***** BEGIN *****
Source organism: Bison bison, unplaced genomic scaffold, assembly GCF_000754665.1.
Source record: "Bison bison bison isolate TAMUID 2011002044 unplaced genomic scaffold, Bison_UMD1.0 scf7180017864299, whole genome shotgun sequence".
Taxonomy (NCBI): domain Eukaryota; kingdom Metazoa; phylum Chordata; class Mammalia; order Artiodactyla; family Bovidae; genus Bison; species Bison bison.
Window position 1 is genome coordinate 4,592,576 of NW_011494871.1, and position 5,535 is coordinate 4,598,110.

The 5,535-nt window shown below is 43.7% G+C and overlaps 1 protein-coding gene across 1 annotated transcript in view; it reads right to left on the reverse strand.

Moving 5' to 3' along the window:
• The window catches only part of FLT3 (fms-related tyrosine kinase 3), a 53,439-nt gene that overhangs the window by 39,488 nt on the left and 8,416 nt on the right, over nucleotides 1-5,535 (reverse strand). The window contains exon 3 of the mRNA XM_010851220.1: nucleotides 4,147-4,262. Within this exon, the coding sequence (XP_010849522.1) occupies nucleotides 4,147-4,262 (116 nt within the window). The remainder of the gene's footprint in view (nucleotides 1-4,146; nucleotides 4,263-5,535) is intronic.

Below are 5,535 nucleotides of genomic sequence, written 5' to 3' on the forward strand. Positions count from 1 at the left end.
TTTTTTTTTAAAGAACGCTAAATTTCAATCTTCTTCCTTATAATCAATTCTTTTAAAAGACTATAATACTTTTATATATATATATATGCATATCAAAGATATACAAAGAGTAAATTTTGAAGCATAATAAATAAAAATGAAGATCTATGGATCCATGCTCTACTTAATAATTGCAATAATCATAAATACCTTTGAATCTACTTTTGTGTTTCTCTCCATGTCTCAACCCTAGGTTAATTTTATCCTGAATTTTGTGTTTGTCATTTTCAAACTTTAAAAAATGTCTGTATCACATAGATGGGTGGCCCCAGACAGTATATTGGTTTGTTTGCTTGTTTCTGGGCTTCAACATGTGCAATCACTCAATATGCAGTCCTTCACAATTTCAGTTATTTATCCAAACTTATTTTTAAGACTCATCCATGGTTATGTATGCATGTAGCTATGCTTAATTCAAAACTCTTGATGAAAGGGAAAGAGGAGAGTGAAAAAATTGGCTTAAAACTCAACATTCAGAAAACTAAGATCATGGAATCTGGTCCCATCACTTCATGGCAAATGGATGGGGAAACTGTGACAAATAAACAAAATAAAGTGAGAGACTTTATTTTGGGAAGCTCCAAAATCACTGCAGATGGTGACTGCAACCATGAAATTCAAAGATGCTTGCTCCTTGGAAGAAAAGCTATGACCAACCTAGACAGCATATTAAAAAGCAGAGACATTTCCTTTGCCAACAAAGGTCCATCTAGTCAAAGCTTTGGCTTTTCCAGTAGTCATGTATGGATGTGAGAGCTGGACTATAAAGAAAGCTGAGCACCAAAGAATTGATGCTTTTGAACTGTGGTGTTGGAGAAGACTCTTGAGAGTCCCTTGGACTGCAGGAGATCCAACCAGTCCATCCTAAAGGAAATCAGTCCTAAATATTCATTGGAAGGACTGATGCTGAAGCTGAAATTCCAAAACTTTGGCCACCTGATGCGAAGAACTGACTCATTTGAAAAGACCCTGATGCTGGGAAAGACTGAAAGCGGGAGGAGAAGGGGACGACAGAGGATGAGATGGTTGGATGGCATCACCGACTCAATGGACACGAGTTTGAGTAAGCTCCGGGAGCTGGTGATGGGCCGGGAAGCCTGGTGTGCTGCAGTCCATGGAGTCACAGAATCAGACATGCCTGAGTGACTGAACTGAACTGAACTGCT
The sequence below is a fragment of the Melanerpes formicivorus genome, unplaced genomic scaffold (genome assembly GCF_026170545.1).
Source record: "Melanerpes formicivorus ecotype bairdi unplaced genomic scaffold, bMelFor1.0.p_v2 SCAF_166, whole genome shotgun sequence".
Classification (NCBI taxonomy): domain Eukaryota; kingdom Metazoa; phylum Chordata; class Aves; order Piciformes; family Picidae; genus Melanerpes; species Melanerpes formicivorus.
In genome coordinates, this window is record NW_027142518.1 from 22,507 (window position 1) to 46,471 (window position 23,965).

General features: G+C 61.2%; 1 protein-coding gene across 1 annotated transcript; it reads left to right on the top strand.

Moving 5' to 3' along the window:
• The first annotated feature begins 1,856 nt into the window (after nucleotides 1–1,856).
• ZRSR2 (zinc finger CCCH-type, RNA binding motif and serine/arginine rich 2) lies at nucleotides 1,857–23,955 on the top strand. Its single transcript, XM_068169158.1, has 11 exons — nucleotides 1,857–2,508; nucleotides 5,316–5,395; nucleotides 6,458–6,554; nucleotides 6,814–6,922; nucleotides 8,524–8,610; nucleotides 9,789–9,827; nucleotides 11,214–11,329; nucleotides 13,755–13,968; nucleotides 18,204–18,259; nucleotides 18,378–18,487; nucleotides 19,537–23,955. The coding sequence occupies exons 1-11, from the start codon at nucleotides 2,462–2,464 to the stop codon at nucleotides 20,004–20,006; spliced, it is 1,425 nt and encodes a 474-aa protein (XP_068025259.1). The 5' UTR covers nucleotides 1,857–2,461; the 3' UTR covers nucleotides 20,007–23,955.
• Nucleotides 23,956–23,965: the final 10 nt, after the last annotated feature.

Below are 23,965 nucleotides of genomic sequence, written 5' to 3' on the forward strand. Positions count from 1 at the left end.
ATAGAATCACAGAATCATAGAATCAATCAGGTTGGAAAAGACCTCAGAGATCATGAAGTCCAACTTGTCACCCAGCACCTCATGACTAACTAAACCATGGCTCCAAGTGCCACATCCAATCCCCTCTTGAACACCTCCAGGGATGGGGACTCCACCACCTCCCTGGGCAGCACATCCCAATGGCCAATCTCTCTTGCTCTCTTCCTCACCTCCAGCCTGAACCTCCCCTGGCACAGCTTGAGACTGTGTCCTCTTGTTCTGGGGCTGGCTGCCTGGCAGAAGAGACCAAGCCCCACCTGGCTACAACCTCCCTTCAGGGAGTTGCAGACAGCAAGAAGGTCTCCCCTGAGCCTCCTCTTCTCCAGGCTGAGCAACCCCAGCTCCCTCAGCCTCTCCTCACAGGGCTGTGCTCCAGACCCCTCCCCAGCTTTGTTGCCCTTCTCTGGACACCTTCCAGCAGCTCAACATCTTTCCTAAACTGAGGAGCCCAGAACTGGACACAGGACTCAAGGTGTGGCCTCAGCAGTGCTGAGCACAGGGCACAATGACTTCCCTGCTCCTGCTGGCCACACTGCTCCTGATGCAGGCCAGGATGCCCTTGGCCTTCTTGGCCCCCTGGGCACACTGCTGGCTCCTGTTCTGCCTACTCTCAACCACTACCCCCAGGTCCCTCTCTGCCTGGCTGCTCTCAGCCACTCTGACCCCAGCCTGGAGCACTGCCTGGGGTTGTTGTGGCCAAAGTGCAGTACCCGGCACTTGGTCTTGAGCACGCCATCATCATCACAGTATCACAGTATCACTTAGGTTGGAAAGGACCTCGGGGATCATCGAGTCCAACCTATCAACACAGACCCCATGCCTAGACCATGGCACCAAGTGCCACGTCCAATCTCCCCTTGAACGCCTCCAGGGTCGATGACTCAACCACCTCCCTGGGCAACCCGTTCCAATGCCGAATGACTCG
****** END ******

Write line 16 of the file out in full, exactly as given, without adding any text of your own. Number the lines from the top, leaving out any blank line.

• The first annotated feature begins 1,856 nt into the window (after nucleotides 1–1,856).